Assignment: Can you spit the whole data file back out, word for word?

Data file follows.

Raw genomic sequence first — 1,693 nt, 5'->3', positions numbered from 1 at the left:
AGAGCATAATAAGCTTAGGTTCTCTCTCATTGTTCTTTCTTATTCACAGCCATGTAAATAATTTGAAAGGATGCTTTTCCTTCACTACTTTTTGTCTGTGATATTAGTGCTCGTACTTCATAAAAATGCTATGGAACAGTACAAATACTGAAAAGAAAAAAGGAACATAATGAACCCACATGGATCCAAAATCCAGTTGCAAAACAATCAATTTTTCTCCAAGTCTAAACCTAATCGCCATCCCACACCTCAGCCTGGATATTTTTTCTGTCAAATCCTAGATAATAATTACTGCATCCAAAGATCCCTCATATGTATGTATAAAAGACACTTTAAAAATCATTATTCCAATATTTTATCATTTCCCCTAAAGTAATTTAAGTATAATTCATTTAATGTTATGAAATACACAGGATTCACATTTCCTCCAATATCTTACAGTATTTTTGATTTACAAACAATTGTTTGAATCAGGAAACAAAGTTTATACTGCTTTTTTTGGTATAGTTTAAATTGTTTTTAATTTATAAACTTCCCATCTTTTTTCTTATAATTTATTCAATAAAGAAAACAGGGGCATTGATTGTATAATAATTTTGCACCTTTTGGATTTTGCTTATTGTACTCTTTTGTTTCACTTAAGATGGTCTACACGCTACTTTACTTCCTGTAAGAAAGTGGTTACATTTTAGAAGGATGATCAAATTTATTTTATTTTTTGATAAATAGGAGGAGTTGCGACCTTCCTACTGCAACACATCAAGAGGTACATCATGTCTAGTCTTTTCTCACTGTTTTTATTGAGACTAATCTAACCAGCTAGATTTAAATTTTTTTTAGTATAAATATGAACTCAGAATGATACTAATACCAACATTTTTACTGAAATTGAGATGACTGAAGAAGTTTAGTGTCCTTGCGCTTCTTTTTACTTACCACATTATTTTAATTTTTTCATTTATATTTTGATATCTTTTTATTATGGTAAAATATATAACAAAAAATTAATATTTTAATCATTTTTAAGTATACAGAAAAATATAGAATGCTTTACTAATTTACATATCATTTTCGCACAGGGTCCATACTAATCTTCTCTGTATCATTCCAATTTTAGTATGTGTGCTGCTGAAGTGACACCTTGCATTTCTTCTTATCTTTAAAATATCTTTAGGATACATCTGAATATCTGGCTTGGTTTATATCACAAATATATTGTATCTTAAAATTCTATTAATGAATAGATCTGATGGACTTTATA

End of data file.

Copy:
Raw genomic sequence first — 1,693 nt, 5'->3', positions numbered from 1 at the left:
AGAGCATAATAAGCTTAGGTTCTCTCTCATTGTTCTTTCTTATTCACAGCCATGTAAATAATTTGAAAGGATGCTTTTCCTTCACTACTTTTTGTCTGTGATATTAGTGCTCGTACTTCATAAAAATGCTATGGAACAGTACAAATACTGAAAAGAAAAAAGGAACATAATGAACCCACATGGATCCAAAATCCAGTTGCAAAACAATCAATTTTTCTCCAAGTCTAAACCTAATCGCCATCCCACACCTCAGCCTGGATATTTTTTCTGTCAAATCCTAGATAATAATTACTGCATCCAAAGATCCCTCATATGTATGTATAAAAGACACTTTAAAAATCATTATTCCAATATTTTATCATTTCCCCTAAAGTAATTTAAGTATAATTCATTTAATGTTATGAAATACACAGGATTCACATTTCCTCCAATATCTTACAGTATTTTTGATTTACAAACAATTGTTTGAATCAGGAAACAAAGTTTATACTGCTTTTTTTGGTATAGTTTAAATTGTTTTTAATTTATAAACTTCCCATCTTTTTTCTTATAATTTATTCAATAAAGAAAACAGGGGCATTGATTGTATAATAATTTTGCACCTTTTGGATTTTGCTTATTGTACTCTTTTGTTTCACTTAAGATGGTCTACACGCTACTTTACTTCCTGTAAGAAAGTGGTTACATTTTAGAAGGATGATCAAATTTATTTTATTTTTTGATAAATAGGAGGAGTTGCGACCTTCCTACTGCAACACATCAAGAGGTACATCATGTCTAGTCTTTTCTCACTGTTTTTATTGAGACTAATCTAACCAGCTAGATTTAAATTTTTTTTAGTATAAATATGAACTCAGAATGATACTAATACCAACATTTTTACTGAAATTGAGATGACTGAAGAAGTTTAGTGTCCTTGCGCTTCTTTTTACTTACCACATTATTTTAATTTTTTCATTTATATTTTGATATCTTTTTATTATGGTAAAATATATAACAAAAAATTAATATTTTAATCATTTTTAAGTATACAGAAAAATATAGAATGCTTTACTAATTTACATATCATTTTCGCACAGGGTCCATACTAATCTTCTCTGTATCATTCCAATTTTAGTATGTGTGCTGCTGAAGTGACACCTTGCATTTCTTCTTATCTTTAAAATATCTTTAGGATACATCTGAATATCTGGCTTGGTTTATATCACAAATATATTGTATCTTAAAATTCTATTAATGAATAGATCTGATGGACTTTATA